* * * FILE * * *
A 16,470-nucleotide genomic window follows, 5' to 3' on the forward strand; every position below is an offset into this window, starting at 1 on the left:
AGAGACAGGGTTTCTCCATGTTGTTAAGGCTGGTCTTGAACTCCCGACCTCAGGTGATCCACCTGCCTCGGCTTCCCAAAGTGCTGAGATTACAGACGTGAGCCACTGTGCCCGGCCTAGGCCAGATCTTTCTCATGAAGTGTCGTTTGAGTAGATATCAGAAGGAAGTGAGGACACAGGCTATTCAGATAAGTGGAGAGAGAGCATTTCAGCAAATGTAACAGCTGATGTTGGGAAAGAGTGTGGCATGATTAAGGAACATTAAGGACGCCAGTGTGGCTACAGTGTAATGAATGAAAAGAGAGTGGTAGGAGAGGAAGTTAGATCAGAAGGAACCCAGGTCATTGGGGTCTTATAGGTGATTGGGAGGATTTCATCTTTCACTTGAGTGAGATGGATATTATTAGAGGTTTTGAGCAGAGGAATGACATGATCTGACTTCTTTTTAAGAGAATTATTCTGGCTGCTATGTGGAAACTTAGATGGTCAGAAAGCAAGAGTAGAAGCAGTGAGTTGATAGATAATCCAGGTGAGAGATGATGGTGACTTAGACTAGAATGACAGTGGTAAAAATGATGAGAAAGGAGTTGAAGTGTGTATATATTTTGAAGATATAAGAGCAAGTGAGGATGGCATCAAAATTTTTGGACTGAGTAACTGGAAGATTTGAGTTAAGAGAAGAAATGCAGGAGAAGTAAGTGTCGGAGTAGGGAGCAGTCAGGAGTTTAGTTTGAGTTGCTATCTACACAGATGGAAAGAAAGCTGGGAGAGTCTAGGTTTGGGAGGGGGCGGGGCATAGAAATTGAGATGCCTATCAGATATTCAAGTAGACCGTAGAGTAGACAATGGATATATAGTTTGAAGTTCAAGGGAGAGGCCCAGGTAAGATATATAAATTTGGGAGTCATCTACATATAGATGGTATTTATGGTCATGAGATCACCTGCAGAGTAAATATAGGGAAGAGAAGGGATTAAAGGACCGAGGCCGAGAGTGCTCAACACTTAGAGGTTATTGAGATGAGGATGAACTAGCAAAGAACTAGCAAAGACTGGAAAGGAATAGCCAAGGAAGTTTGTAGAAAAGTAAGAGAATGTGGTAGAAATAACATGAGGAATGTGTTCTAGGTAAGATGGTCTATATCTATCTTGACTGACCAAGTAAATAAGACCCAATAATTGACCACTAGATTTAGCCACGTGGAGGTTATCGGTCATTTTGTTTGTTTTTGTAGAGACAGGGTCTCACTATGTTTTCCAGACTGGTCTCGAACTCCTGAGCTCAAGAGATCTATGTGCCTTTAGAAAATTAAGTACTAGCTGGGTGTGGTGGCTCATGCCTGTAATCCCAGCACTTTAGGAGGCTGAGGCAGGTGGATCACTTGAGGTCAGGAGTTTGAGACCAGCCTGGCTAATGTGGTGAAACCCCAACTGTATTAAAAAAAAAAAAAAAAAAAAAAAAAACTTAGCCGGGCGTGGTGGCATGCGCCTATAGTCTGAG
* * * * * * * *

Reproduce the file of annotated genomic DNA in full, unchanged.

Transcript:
A 16,470-nucleotide genomic window follows, 5' to 3' on the forward strand; every position below is an offset into this window, starting at 1 on the left:
AGAGACAGGGTTTCTCCATGTTGTTAAGGCTGGTCTTGAACTCCCGACCTCAGGTGATCCACCTGCCTCGGCTTCCCAAAGTGCTGAGATTACAGACGTGAGCCACTGTGCCCGGCCTAGGCCAGATCTTTCTCATGAAGTGTCGTTTGAGTAGATATCAGAAGGAAGTGAGGACACAGGCTATTCAGATAAGTGGAGAGAGAGCATTTCAGCAAATGTAACAGCTGATGTTGGGAAAGAGTGTGGCATGATTAAGGAACATTAAGGACGCCAGTGTGGCTACAGTGTAATGAATGAAAAGAGAGTGGTAGGAGAGGAAGTTAGATCAGAAGGAACCCAGGTCATTGGGGTCTTATAGGTGATTGGGAGGATTTCATCTTTCACTTGAGTGAGATGGATATTATTAGAGGTTTTGAGCAGAGGAATGACATGATCTGACTTCTTTTTAAGAGAATTATTCTGGCTGCTATGTGGAAACTTAGATGGTCAGAAAGCAAGAGTAGAAGCAGTGAGTTGATAGATAATCCAGGTGAGAGATGATGGTGACTTAGACTAGAATGACAGTGGTAAAAATGATGAGAAAGGAGTTGAAGTGTGTATATATTTTGAAGATATAAGAGCAAGTGAGGATGGCATCAAAATTTTTGGACTGAGTAACTGGAAGATTTGAGTTAAGAGAAGAAATGCAGGAGAAGTAAGTGTCGGAGTAGGGAGCAGTCAGGAGTTTAGTTTGAGTTGCTATCTACACAGATGGAAAGAAAGCTGGGAGAGTCTAGGTTTGGGAGGGGGCGGGGCATAGAAATTGAGATGCCTATCAGATATTCAAGTAGACCGTAGAGTAGACAATGGATATATAGTTTGAAGTTCAAGGGAGAGGCCCAGGTAAGATATATAAATTTGGGAGTCATCTACATATAGATGGTATTTATGGTCATGAGATCACCTGCAGAGTAAATATAGGGAAGAGAAGGGATTAAAGGACCGAGGCCGAGAGTGCTCAACACTTAGAGGTTATTGAGATGAGGATGAACTAGCAAAGAACTAGCAAAGACTGGAAAGGAATAGCCAAGGAAGTTTGTAGAAAAGTAAGAGAATGTGGTAGAAATAACATGAGGAATGTGTTCTAGGTAAGATGGTCTATATCTATCTTGACTGACCAAGTAAATAAGACCCAATAATTGACCACTAGATTTAGCCACGTGGAGGTTATCGGTCATTTTGTTTGTTTTTGTAGAGACAGGGTCTCACTATGTTTTCCAGACTGGTCTCGAACTCCTGAGCTCAAGAGATCTATGTGCCTTTAGAAAATTAAGTACTAGCTGGGTGTGGTGGCTCATGCCTGTAATCCCAGCACTTTAGGAGGCTGAGGCAGGTGGATCACTTGAGGTCAGGAGTTTGAGACCAGCCTGGCTAATGTGGTGAAACCCCAACTGTATTAAAAAAAAAAAAAAAAAAAAAAAAAACTTAGCCGGGCGTGGTGGCATGCGCCTATAGTCTGAG